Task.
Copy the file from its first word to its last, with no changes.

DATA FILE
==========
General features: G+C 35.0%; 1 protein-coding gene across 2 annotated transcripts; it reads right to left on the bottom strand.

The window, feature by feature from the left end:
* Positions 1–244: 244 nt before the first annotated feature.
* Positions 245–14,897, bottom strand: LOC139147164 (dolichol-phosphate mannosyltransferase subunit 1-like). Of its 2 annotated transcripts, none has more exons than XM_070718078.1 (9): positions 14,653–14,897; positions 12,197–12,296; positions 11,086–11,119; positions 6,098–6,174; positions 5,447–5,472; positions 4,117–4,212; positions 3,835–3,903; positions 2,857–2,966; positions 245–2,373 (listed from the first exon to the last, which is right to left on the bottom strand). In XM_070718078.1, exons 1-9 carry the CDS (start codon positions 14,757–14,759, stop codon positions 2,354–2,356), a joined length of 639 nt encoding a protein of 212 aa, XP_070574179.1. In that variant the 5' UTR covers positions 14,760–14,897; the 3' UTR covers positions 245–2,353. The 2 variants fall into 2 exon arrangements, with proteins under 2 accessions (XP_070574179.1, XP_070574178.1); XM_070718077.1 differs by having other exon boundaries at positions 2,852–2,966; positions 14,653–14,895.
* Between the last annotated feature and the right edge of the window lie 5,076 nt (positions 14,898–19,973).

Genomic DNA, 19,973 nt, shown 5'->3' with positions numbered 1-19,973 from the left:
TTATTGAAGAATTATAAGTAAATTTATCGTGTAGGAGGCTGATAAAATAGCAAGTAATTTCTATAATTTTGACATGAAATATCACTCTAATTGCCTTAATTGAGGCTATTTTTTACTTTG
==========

General features: G+C 35.0%; 1 protein-coding gene across 2 annotated transcripts; it reads right to left on the bottom strand.

The window, feature by feature from the left end:
* Positions 1–244: 244 nt before the first annotated feature.
* Positions 245–14,897, bottom strand: LOC139147164 (dolichol-phosphate mannosyltransferase subunit 1-like). Of its 2 annotated transcripts, none has more exons than XM_070718078.1 (9): positions 14,653–14,897; positions 12,197–12,296; positions 11,086–11,119; positions 6,098–6,174; positions 5,447–5,472; positions 4,117–4,212; positions 3,835–3,903; positions 2,857–2,966; positions 245–2,373 (listed from the first exon to the last, which is right to left on the bottom strand). In XM_070718078.1, exons 1-9 carry the CDS (start codon positions 14,757–14,759, stop codon positions 2,354–2,356), a joined length of 639 nt encoding a protein of 212 aa, XP_070574179.1. In that variant the 5' UTR covers positions 14,760–14,897; the 3' UTR covers positions 245–2,353. The 2 variants fall into 2 exon arrangements, with proteins under 2 accessions (XP_070574179.1, XP_070574178.1); XM_070718077.1 differs by having other exon boundaries at positions 2,852–2,966; positions 14,653–14,895.
* Between the last annotated feature and the right edge of the window lie 5,076 nt (positions 14,898–19,973).

Genomic DNA, 19,973 nt, shown 5'->3' with positions numbered 1-19,973 from the left:
TTATTGAAGAATTATAAGTAAATTTATCGTGTAGGAGGCTGATAAAATAGCAAGTAATTTCTATAATTTTGACATGAAATATCACTCTAATTGCCTTAATTGAGGCTATTTTTTACTTTG